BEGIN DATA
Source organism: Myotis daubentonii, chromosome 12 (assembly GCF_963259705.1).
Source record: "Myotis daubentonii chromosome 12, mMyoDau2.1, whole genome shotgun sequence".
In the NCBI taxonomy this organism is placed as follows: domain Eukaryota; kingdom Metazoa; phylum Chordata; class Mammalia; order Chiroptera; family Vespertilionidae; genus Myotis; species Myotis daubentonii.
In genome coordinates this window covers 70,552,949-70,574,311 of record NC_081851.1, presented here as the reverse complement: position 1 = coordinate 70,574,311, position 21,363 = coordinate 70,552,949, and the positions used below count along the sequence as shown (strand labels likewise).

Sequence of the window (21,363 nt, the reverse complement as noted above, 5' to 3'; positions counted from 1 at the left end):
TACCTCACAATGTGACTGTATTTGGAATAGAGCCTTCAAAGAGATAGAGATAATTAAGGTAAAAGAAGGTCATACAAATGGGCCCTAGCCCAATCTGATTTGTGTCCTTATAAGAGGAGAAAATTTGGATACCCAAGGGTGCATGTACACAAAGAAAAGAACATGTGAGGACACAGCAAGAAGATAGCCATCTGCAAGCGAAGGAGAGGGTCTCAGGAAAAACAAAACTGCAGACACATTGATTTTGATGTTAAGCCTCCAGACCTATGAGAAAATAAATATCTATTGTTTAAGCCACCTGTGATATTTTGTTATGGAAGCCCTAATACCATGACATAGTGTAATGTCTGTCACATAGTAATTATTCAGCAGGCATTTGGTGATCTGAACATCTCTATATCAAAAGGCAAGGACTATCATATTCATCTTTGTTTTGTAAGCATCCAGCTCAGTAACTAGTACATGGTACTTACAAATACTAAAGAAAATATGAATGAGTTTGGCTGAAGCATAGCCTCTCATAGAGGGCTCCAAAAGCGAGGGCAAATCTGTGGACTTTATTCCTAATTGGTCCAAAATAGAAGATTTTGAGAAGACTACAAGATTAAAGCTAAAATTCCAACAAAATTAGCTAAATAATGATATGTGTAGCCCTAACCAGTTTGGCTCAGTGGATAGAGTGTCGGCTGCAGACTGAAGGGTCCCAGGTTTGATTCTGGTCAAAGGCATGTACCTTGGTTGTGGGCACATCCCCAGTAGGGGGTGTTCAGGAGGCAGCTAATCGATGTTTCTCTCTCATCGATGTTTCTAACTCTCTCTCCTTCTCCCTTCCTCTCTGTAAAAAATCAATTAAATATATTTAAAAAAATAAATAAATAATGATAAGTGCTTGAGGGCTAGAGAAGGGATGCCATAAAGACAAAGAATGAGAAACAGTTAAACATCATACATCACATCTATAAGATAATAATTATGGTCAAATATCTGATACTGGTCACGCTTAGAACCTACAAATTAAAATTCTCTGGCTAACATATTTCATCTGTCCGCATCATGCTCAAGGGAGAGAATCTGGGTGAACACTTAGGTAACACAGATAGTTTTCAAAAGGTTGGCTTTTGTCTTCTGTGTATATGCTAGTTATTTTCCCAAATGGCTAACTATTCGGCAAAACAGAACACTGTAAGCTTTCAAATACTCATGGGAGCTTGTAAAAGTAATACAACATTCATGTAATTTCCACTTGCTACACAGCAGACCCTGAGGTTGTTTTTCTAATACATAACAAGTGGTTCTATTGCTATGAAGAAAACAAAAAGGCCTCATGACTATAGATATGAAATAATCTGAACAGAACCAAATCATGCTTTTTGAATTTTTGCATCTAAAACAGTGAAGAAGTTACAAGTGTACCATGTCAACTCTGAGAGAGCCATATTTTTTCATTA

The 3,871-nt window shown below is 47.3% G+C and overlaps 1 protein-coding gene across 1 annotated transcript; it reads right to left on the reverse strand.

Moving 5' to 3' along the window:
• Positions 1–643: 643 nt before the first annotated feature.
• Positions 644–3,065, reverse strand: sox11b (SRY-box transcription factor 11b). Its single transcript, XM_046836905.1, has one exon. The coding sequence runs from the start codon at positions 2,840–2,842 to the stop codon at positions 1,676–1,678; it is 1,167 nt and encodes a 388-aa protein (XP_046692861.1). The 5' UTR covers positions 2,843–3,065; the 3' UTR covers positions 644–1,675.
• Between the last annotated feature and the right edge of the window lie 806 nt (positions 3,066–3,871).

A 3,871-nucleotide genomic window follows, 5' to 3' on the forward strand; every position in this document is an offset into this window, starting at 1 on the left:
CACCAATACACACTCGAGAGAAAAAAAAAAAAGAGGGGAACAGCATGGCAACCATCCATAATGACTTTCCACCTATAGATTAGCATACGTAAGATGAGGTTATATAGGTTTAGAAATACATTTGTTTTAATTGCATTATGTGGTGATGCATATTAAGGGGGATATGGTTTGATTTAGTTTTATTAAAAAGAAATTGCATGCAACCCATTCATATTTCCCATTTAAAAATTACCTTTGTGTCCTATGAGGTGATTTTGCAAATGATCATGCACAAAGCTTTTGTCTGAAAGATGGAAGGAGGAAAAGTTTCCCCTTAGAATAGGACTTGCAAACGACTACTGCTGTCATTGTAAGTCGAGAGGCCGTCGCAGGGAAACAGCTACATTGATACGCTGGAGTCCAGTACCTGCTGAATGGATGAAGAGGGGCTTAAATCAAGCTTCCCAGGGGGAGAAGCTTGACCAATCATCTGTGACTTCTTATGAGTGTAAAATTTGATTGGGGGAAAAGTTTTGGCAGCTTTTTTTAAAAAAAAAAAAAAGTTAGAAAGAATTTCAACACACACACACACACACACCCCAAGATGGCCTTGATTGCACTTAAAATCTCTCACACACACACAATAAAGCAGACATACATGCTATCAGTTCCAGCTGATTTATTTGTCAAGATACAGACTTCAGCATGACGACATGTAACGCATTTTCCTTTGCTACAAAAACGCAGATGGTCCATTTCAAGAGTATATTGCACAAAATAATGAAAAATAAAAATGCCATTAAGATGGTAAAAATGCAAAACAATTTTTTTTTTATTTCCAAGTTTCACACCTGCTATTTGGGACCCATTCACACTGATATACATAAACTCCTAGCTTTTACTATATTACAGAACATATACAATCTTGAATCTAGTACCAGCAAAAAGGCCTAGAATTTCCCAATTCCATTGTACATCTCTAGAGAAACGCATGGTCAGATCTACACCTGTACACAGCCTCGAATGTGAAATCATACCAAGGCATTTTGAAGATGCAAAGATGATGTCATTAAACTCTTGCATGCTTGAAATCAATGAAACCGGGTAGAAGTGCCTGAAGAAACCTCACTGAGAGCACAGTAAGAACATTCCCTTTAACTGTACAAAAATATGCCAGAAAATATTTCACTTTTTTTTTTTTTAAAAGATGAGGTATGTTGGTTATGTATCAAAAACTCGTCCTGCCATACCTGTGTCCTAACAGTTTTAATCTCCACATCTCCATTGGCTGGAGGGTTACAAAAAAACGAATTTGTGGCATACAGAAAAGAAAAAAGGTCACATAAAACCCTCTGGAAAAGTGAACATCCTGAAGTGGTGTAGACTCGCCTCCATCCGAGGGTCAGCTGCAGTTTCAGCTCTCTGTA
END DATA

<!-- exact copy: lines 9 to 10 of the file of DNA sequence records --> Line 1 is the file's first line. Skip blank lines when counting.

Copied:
• Positions 1–643: 643 nt before the first annotated feature.
• Positions 644–3,065, reverse strand: sox11b (SRY-box transcription factor 11b). Its single transcript, XM_046836905.1, has one exon. The coding sequence runs from the start codon at positions 2,840–2,842 to the stop codon at positions 1,676–1,678; it is 1,167 nt and encodes a 388-aa protein (XP_046692861.1). The 5' UTR covers positions 2,843–3,065; the 3' UTR covers positions 644–1,675.